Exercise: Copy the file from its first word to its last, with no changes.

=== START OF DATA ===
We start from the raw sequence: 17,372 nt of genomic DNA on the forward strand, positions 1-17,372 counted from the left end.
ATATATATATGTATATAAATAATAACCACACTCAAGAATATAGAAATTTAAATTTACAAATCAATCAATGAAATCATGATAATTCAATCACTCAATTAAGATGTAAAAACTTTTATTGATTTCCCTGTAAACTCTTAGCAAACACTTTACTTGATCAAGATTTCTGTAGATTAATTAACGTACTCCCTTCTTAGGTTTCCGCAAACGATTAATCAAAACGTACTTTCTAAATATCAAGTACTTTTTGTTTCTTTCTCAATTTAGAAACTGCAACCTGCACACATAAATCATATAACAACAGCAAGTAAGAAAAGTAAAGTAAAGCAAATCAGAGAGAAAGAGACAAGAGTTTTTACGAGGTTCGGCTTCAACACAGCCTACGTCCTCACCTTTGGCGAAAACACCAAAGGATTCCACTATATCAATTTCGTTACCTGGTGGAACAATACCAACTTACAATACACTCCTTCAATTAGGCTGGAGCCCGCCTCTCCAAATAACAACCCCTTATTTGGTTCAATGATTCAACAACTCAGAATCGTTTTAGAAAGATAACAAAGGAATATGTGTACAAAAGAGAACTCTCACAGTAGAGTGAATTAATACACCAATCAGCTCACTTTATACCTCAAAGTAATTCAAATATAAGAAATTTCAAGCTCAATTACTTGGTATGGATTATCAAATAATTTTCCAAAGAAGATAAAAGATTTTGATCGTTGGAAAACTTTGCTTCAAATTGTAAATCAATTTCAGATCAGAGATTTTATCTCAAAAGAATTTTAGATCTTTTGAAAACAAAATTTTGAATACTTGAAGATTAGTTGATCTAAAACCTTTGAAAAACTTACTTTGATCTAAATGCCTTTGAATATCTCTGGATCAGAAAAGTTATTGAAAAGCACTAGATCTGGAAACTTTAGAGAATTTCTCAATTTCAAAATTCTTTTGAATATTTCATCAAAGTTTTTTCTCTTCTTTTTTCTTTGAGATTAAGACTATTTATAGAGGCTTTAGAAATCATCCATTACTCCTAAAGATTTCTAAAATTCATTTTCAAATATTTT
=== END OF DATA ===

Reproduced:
We start from the raw sequence: 17,372 nt of genomic DNA on the forward strand, positions 1-17,372 counted from the left end.
ATATATATATGTATATAAATAATAACCACACTCAAGAATATAGAAATTTAAATTTACAAATCAATCAATGAAATCATGATAATTCAATCACTCAATTAAGATGTAAAAACTTTTATTGATTTCCCTGTAAACTCTTAGCAAACACTTTACTTGATCAAGATTTCTGTAGATTAATTAACGTACTCCCTTCTTAGGTTTCCGCAAACGATTAATCAAAACGTACTTTCTAAATATCAAGTACTTTTTGTTTCTTTCTCAATTTAGAAACTGCAACCTGCACACATAAATCATATAACAACAGCAAGTAAGAAAAGTAAAGTAAAGCAAATCAGAGAGAAAGAGACAAGAGTTTTTACGAGGTTCGGCTTCAACACAGCCTACGTCCTCACCTTTGGCGAAAACACCAAAGGATTCCACTATATCAATTTCGTTACCTGGTGGAACAATACCAACTTACAATACACTCCTTCAATTAGGCTGGAGCCCGCCTCTCCAAATAACAACCCCTTATTTGGTTCAATGATTCAACAACTCAGAATCGTTTTAGAAAGATAACAAAGGAATATGTGTACAAAAGAGAACTCTCACAGTAGAGTGAATTAATACACCAATCAGCTCACTTTATACCTCAAAGTAATTCAAATATAAGAAATTTCAAGCTCAATTACTTGGTATGGATTATCAAATAATTTTCCAAAGAAGATAAAAGATTTTGATCGTTGGAAAACTTTGCTTCAAATTGTAAATCAATTTCAGATCAGAGATTTTATCTCAAAAGAATTTTAGATCTTTTGAAAACAAAATTTTGAATACTTGAAGATTAGTTGATCTAAAACCTTTGAAAAACTTACTTTGATCTAAATGCCTTTGAATATCTCTGGATCAGAAAAGTTATTGAAAAGCACTAGATCTGGAAACTTTAGAGAATTTCTCAATTTCAAAATTCTTTTGAATATTTCATCAAAGTTTTTTCTCTTCTTTTTTCTTTGAGATTAAGACTATTTATAGAGGCTTTAGAAATCATCCATTACTCCTAAAGATTTCTAAAATTCATTTTCAAATATTTT